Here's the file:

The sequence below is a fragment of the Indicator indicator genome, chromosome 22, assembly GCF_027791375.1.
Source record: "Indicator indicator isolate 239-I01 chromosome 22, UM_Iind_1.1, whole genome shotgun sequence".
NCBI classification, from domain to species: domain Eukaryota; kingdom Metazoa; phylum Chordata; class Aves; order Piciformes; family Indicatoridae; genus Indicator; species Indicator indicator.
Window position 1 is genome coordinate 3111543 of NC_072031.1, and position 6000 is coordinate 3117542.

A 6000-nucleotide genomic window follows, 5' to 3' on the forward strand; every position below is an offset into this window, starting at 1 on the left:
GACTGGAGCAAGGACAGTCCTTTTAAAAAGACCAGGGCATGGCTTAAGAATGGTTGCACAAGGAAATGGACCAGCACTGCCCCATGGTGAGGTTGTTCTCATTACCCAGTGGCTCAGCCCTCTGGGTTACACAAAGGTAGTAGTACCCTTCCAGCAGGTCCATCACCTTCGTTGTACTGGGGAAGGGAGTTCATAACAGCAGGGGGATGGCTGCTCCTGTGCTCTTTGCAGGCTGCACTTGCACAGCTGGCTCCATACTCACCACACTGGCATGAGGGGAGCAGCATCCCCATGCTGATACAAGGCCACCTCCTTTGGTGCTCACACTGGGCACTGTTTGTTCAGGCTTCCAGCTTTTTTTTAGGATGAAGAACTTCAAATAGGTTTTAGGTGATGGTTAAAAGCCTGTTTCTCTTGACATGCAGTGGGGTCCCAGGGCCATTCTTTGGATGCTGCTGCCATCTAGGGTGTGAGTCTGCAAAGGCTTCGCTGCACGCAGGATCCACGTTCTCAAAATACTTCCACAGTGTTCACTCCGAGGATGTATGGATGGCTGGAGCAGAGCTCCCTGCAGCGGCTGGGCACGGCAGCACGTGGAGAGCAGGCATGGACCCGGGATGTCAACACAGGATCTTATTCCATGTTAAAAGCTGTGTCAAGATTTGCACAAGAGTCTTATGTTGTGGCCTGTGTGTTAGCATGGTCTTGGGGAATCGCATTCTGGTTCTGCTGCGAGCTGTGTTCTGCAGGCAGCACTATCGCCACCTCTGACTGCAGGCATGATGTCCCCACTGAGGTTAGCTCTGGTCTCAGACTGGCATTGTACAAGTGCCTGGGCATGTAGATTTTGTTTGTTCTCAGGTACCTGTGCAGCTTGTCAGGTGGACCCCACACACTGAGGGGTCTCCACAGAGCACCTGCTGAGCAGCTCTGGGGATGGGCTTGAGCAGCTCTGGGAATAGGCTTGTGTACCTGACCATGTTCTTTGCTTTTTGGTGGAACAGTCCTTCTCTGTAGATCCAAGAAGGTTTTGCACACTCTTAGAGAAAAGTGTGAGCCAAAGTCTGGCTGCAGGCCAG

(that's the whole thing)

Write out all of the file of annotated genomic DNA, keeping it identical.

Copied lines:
The sequence below is a fragment of the Indicator indicator genome, chromosome 22, assembly GCF_027791375.1.
Source record: "Indicator indicator isolate 239-I01 chromosome 22, UM_Iind_1.1, whole genome shotgun sequence".
NCBI classification, from domain to species: domain Eukaryota; kingdom Metazoa; phylum Chordata; class Aves; order Piciformes; family Indicatoridae; genus Indicator; species Indicator indicator.
Window position 1 is genome coordinate 3111543 of NC_072031.1, and position 6000 is coordinate 3117542.

A 6000-nucleotide genomic window follows, 5' to 3' on the forward strand; every position below is an offset into this window, starting at 1 on the left:
GACTGGAGCAAGGACAGTCCTTTTAAAAAGACCAGGGCATGGCTTAAGAATGGTTGCACAAGGAAATGGACCAGCACTGCCCCATGGTGAGGTTGTTCTCATTACCCAGTGGCTCAGCCCTCTGGGTTACACAAAGGTAGTAGTACCCTTCCAGCAGGTCCATCACCTTCGTTGTACTGGGGAAGGGAGTTCATAACAGCAGGGGGATGGCTGCTCCTGTGCTCTTTGCAGGCTGCACTTGCACAGCTGGCTCCATACTCACCACACTGGCATGAGGGGAGCAGCATCCCCATGCTGATACAAGGCCACCTCCTTTGGTGCTCACACTGGGCACTGTTTGTTCAGGCTTCCAGCTTTTTTTTAGGATGAAGAACTTCAAATAGGTTTTAGGTGATGGTTAAAAGCCTGTTTCTCTTGACATGCAGTGGGGTCCCAGGGCCATTCTTTGGATGCTGCTGCCATCTAGGGTGTGAGTCTGCAAAGGCTTCGCTGCACGCAGGATCCACGTTCTCAAAATACTTCCACAGTGTTCACTCCGAGGATGTATGGATGGCTGGAGCAGAGCTCCCTGCAGCGGCTGGGCACGGCAGCACGTGGAGAGCAGGCATGGACCCGGGATGTCAACACAGGATCTTATTCCATGTTAAAAGCTGTGTCAAGATTTGCACAAGAGTCTTATGTTGTGGCCTGTGTGTTAGCATGGTCTTGGGGAATCGCATTCTGGTTCTGCTGCGAGCTGTGTTCTGCAGGCAGCACTATCGCCACCTCTGACTGCAGGCATGATGTCCCCACTGAGGTTAGCTCTGGTCTCAGACTGGCATTGTACAAGTGCCTGGGCATGTAGATTTTGTTTGTTCTCAGGTACCTGTGCAGCTTGTCAGGTGGACCCCACACACTGAGGGGTCTCCACAGAGCACCTGCTGAGCAGCTCTGGGGATGGGCTTGAGCAGCTCTGGGAATAGGCTTGTGTACCTGACCATGTTCTTTGCTTTTTGGTGGAACAGTCCTTCTCTGTAGATCCAAGAAGGTTTTGCACACTCTTAGAGAAAAGTGTGAGCCAAAGTCTGGCTGCAGGCCAG